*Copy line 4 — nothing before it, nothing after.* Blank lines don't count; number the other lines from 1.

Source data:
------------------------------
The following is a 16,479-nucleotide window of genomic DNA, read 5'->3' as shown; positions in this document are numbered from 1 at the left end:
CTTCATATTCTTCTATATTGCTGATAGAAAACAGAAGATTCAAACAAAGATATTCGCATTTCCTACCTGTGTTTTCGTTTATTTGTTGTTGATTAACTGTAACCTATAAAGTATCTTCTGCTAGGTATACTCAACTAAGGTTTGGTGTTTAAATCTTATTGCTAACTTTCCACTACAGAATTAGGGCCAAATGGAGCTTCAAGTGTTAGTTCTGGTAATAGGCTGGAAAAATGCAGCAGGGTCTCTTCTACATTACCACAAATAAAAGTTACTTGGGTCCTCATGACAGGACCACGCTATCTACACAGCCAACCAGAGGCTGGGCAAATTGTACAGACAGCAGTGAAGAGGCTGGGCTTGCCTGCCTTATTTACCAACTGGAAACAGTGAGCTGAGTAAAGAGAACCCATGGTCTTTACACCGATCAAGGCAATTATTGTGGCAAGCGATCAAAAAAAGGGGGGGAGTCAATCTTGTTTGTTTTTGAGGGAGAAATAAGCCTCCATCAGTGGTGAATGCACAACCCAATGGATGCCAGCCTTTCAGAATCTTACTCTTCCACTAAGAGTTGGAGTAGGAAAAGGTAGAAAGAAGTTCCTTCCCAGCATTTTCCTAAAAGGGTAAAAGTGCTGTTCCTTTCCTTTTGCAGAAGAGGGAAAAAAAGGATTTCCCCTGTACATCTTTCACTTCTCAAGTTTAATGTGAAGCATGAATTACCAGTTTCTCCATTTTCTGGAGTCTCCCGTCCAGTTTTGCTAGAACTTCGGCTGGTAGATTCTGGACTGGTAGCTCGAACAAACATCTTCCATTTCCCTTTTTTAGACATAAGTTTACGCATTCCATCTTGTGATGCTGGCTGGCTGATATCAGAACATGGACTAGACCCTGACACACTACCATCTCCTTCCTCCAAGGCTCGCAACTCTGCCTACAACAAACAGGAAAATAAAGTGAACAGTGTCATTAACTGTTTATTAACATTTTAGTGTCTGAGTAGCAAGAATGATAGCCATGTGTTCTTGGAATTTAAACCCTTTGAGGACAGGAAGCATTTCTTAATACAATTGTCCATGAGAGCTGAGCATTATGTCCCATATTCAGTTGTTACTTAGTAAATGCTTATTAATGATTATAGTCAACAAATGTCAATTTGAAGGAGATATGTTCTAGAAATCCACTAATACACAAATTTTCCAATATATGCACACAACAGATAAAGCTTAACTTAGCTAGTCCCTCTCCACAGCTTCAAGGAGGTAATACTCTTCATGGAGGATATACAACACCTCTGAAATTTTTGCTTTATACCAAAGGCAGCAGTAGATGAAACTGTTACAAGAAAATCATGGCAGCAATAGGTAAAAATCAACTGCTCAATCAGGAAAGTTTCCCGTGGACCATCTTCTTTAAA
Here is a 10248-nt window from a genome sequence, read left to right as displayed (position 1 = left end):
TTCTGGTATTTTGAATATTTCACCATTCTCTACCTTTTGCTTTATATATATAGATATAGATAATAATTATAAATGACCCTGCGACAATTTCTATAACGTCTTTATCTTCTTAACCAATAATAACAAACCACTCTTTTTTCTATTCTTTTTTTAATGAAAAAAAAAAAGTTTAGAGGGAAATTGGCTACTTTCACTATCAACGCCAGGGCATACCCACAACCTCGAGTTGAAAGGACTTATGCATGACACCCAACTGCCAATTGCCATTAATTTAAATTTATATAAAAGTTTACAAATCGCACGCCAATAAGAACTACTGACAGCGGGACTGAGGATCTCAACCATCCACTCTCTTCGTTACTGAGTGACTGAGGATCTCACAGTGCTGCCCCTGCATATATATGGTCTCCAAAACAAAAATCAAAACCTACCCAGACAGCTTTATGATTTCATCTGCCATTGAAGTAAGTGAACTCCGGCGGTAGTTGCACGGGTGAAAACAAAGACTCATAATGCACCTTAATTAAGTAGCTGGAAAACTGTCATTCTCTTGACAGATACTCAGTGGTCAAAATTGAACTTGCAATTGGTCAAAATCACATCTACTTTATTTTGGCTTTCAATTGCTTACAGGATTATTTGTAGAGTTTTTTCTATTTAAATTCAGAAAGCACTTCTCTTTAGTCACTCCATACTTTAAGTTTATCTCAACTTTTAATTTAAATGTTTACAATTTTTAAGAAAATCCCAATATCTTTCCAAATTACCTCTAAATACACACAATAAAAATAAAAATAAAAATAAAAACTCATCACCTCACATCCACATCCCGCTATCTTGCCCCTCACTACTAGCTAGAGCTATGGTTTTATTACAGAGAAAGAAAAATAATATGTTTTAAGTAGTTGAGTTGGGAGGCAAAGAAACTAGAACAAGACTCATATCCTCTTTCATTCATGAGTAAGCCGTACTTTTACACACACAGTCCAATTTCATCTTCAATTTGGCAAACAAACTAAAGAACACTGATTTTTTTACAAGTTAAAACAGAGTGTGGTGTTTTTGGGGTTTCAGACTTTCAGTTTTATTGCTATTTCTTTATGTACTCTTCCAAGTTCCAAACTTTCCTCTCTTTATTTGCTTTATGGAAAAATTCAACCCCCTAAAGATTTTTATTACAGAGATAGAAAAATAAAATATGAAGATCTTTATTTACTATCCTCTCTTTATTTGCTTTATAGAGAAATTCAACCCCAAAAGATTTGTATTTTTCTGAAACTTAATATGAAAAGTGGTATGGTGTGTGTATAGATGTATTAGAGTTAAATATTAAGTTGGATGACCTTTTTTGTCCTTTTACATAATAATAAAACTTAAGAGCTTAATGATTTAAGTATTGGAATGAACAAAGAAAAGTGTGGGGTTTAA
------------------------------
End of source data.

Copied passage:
TTCTGGTATTTTGAATATTTCACCATTCTCTACCTTTTGCTTTATATATATAGATATAGATAATAATTATAAATGACCCTGCGACAATTTCTATAACGTCTTTATCTTCTTAACCAATAATAACAAACCACTCTTTTTTCTATTCTTTTTTTAATGAAAAAAAAAAAGTTTAGAGGGAAATTGGCTACTTTCACTATCAACGCCAGGGCATACCCACAACCTCGAGTTGAAAGGACTTATGCATGACACCCAACTGCCAATTGCCATTAATTTAAATTTATATAAAAGTTTACAAATCGCACGCCAATAAGAACTACTGACAGCGGGACTGAGGATCTCAACCATCCACTCTCTTCGTTACTGAGTGACTGAGGATCTCACAGTGCTGCCCCTGCATATATATGGTCTCCAAAACAAAAATCAAAACCTACCCAGACAGCTTTATGATTTCATCTGCCATTGAAGTAAGTGAACTCCGGCGGTAGTTGCACGGGTGAAAACAAAGACTCATAATGCACCTTAATTAAGTAGCTGGAAAACTGTCATTCTCTTGACAGATACTCAGTGGTCAAAATTGAACTTGCAATTGGTCAAAATCACATCTACTTTATTTTGGCTTTCAATTGCTTACAGGATTATTTGTAGAGTTTTTTCTATTTAAATTCAGAAAGCACTTCTCTTTAGTCACTCCATACTTTAAGTTTATCTCAACTTTTAATTTAAATGTTTACAATTTTTAAGAAAATCCCAATATCTTTCCAAATTACCTCTAAATACACACAATAAAAATAAAAATAAAAATAAAAACTCATCACCTCACATCCACATCCCGCTATCTTGCCCCTCACTACTAGCTAGAGCTATGGTTTTATTACAGAGAAAGAAAAATAATATGTTTTAAGTAGTTGAGTTGGGAGGCAAAGAAACTAGAACAAGACTCATATCCTCTTTCATTCATGAGTAAGCCGTACTTTTACACACACAGTCCAATTTCATCTTCAATTTGGCAAACAAACTAAAGAACACTGATTTTTTTACAAGTTAAAACAGAGTGTGGTGTTTTTGGGGTTTCAGACTTTCAGTTTTATTGCTATTTCTTTATGTACTCTTCCAAGTTCCAAACTTTCCTCTCTTTATTTGCTTTATGGAAAAATTCAACCCCCTAAAGATTTTTATTACAGAGATAGAAAAATAAAATATGAAGATCTTTATTTACTATCCTCTCTTTATTTGCTTTATAGAGAAATTCAACCCCAAAAGATTTGTATTTTTCTGAAACTTAATATGAAAAGTGGTATGGTGTGTGTATAGATGTATTAGAGTTAAATATTAAGTTGGATGACCTTTTTTGTCCTTTTACATAATAATAAAACTTAAGAGCTTAATGATTTAAGTATTGGAATGAACAAAGAAAAGTGTGGGGTTTAA